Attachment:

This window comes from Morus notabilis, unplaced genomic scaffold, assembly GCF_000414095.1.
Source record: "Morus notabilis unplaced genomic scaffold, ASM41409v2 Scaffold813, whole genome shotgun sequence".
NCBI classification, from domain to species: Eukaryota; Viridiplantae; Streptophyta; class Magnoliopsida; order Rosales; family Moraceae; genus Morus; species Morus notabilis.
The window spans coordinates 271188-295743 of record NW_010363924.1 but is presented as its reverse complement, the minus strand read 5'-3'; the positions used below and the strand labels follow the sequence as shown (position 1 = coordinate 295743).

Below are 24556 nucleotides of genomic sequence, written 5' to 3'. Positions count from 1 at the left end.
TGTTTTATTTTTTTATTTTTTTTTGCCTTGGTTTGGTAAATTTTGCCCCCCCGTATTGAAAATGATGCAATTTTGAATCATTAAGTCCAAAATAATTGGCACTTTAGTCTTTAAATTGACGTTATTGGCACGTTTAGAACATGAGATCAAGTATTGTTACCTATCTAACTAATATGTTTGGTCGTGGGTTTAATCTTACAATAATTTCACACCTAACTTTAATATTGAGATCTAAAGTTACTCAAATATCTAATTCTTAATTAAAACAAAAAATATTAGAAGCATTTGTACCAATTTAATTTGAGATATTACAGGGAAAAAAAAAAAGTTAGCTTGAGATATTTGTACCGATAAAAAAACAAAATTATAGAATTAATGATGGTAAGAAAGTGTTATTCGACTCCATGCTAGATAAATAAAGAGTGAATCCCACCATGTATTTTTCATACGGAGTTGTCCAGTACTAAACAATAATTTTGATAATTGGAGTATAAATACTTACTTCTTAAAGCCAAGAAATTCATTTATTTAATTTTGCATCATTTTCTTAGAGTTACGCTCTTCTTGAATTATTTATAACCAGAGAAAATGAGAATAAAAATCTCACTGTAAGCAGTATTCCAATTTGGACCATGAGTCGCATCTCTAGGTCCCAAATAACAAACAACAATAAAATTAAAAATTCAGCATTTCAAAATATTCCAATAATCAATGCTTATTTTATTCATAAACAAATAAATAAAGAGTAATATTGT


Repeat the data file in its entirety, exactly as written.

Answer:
This window comes from Morus notabilis, unplaced genomic scaffold, assembly GCF_000414095.1.
Source record: "Morus notabilis unplaced genomic scaffold, ASM41409v2 Scaffold813, whole genome shotgun sequence".
NCBI classification, from domain to species: Eukaryota; Viridiplantae; Streptophyta; class Magnoliopsida; order Rosales; family Moraceae; genus Morus; species Morus notabilis.
The window spans coordinates 271188-295743 of record NW_010363924.1 but is presented as its reverse complement, the minus strand read 5'-3'; the positions used below and the strand labels follow the sequence as shown (position 1 = coordinate 295743).

Below are 24556 nucleotides of genomic sequence, written 5' to 3'. Positions count from 1 at the left end.
TGTTTTATTTTTTTATTTTTTTTTGCCTTGGTTTGGTAAATTTTGCCCCCCCGTATTGAAAATGATGCAATTTTGAATCATTAAGTCCAAAATAATTGGCACTTTAGTCTTTAAATTGACGTTATTGGCACGTTTAGAACATGAGATCAAGTATTGTTACCTATCTAACTAATATGTTTGGTCGTGGGTTTAATCTTACAATAATTTCACACCTAACTTTAATATTGAGATCTAAAGTTACTCAAATATCTAATTCTTAATTAAAACAAAAAATATTAGAAGCATTTGTACCAATTTAATTTGAGATATTACAGGGAAAAAAAAAAAGTTAGCTTGAGATATTTGTACCGATAAAAAAACAAAATTATAGAATTAATGATGGTAAGAAAGTGTTATTCGACTCCATGCTAGATAAATAAAGAGTGAATCCCACCATGTATTTTTCATACGGAGTTGTCCAGTACTAAACAATAATTTTGATAATTGGAGTATAAATACTTACTTCTTAAAGCCAAGAAATTCATTTATTTAATTTTGCATCATTTTCTTAGAGTTACGCTCTTCTTGAATTATTTATAACCAGAGAAAATGAGAATAAAAATCTCACTGTAAGCAGTATTCCAATTTGGACCATGAGTCGCATCTCTAGGTCCCAAATAACAAACAACAATAAAATTAAAAATTCAGCATTTCAAAATATTCCAATAATCAATGCTTATTTTATTCATAAACAAATAAATAAAGAGTAATATTGT